Among other complications, chlamydia can be passed vertically (from the pregnant person to the baby) during birth. As the baby travels through the birth canal, they may be exposed to chlamydia and be infected during delivery.

They may also develop infections of the lungs like pneumonia or eye infections like conjunctivitis.

Chlamydia Complications

A chlamydia infection can lead to a variety of complications. If left untreated, chlamydia can spread to the fallopian tubes and uterus (womb). This can cause pelvic inflammatory disease (PID).

PID can damage the reproductive system permanently and can lead to:

  • Infertility
  • Ectopic pregnancy (the fertilized egg implants in a location other than the uterus, is non-viable, and threatens the life of the pregnant person)
  • Chronic pelvic pain

Those who have had chlamydia more than once are at increased risk of these complications.

Untreated chlamydia also raises the risk of being infected with human immunodeficiency virus (HIV) or passing HIV to someone else.

Reactive arthritis may also occur due to chlamydia infection. This begins with an infection (like chlamydia) elsewhere in the body, like the vagina. Reactive arthritis can cause pain or inflammation in the joints. The joints typically affected include the following:

  • Toe
  • Ankle
  • Knee

Treating Chlamydia While Pregnant

Chlamydia can be successfully treated with antibiotics. Treatment may either be a one-off dose of antibiotics or a course of antibiotics every day for seven days.

Antibiotics can cure chlamydia, but they won't fix the damage caused by complications of the infection, like PID.

Antibiotics in Pregnancy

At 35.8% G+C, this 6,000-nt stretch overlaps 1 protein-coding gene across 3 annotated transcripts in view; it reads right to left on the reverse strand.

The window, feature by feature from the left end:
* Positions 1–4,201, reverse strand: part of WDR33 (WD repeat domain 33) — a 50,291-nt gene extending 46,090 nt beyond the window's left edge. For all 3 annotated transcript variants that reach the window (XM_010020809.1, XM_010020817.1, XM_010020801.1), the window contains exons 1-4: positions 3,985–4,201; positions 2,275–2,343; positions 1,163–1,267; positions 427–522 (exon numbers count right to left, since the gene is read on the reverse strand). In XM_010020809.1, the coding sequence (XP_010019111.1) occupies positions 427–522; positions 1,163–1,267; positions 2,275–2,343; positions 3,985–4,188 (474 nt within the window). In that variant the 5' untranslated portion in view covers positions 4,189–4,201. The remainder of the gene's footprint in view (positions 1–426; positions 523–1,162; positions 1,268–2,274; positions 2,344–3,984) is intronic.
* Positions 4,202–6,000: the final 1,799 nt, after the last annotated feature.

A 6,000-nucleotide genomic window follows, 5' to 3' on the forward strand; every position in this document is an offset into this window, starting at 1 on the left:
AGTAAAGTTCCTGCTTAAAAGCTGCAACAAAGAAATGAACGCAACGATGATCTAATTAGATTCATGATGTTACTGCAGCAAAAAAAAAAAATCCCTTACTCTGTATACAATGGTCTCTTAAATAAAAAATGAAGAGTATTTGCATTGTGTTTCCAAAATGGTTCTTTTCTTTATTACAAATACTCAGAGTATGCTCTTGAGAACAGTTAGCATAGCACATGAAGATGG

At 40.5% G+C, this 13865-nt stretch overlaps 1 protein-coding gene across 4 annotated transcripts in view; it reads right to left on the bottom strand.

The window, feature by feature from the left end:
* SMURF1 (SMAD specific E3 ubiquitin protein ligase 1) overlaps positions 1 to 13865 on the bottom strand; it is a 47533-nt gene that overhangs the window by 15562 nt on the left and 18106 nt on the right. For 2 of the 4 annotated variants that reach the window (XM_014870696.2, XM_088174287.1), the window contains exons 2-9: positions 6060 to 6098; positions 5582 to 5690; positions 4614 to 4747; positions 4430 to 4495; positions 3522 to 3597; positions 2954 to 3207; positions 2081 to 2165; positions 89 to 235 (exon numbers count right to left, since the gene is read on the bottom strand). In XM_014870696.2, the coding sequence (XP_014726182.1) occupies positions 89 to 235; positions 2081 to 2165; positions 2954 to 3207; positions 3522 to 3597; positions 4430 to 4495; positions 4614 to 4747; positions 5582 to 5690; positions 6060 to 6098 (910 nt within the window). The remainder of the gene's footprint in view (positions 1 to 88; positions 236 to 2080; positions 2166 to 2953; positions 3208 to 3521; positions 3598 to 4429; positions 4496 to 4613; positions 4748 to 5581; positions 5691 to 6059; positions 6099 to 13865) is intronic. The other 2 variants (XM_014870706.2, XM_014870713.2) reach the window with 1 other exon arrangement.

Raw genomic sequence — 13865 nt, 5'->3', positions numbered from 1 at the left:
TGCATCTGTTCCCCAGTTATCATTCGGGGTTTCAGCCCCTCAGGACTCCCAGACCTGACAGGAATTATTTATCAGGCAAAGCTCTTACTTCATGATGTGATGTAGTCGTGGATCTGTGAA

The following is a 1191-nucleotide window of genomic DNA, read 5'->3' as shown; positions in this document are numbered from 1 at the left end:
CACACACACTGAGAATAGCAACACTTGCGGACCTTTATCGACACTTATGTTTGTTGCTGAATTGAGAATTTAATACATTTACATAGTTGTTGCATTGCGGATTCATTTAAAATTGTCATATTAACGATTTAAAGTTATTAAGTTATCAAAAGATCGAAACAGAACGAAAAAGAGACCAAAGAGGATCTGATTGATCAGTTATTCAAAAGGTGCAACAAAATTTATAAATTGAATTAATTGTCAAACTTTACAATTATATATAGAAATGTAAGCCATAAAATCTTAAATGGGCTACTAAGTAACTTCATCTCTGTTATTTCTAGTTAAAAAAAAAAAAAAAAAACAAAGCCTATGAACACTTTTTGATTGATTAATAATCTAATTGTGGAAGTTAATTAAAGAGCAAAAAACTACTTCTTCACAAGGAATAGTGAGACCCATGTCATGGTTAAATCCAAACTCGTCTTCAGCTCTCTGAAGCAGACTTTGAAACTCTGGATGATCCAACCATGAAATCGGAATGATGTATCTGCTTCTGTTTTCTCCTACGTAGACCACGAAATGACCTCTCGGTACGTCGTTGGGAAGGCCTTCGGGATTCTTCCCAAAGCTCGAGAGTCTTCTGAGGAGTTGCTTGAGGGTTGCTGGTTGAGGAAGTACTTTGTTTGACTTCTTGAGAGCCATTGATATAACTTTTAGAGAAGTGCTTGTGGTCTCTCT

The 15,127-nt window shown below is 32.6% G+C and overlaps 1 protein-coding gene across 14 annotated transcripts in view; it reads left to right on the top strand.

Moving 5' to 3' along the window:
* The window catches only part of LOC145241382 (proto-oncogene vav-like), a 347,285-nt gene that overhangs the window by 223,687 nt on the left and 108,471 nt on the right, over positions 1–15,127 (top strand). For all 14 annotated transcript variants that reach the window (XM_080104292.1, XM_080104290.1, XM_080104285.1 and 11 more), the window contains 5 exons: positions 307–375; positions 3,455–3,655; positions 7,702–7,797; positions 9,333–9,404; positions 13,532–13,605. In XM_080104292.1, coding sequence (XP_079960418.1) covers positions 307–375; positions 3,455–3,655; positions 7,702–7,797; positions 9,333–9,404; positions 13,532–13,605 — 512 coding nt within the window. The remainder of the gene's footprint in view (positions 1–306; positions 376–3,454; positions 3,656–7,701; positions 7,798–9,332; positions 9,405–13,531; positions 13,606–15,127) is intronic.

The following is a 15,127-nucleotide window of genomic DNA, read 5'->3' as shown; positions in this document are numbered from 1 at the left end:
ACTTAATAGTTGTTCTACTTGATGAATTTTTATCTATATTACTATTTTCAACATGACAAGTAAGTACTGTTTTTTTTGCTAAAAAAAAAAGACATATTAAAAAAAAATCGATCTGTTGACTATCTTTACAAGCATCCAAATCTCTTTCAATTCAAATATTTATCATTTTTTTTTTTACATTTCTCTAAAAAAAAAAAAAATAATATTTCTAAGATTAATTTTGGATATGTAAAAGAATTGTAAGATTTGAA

The type of antibiotics used to treat chlamydia are safe for use in pregnancy. Antibiotics may cause some side effects, most commonly impacting the digestive system.

These include:

  • Diarrhea
  • Vomiting
  • Nausea
  • Pain in the abdomen
  • Lack of appetite
  • Indigestion
  • Bloating

Those being treated for chlamydia should refrain from having sex until the infection has passed. This will prevent the STI from being transmitted to a sexual partner:

  • If taking a one-time dose of antibiotics, you shouldn't have sex for a week after taking the medication.
  • If antibiotics are prescribed daily for a week, you shouldn't have sex until all the antibiotics in the course have been taken.

Summary

Chlamydia is a common sexually transmitted infection. It is possible to be infected with chlamydia while pregnant. Pregnancy offers no protection from STIs.

Pregnant people with chlamydia may experience a variety of complications, including preterm labor and low birth weight. Chlamydia can be successfully treated with antibiotics, and these drugs are safe for pregnant people.

A Word From Verywell

It can be particularly daunting to deal with an STI diagnosis when pregnant, but you are not alone. If you are pregnant and suspect you might have chlamydia, don't hesitate to reach out to a healthcare provider for support.

Frequently Asked Questions

  • Can you treat chlamydia while pregnant?

    Chlamydia can be treated successfully with antibiotics. Pregnant people can safely take the antibiotics used to treat this infection.

  • Can you pass chlamydia to an unborn baby?

    Chlamydia can be passed on to a baby during delivery. In addition to infection with chlamydia, the baby may also develop lung infections like pneumonia or eye infections like conjunctivitis.

  • Can chlamydia cause a miscarriage?

    There is no evidence to suggest chlamydia causes a miscarriage. However, the infection can lead to other complications, including preterm labor and low birth weight.

10 Sources
Verywell Health uses only high-quality sources, including peer-reviewed studies, to support the facts within our articles. Read our editorial process to learn more about how we fact-check and keep our content accurate, reliable, and trustworthy.
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  2. Centers for Disease Control and Prevention. Chlamydia – CDC fact sheet (detailed).

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  5. Centers for Disease Control and Prevention. STDs during pregnancy – CDC fact sheet.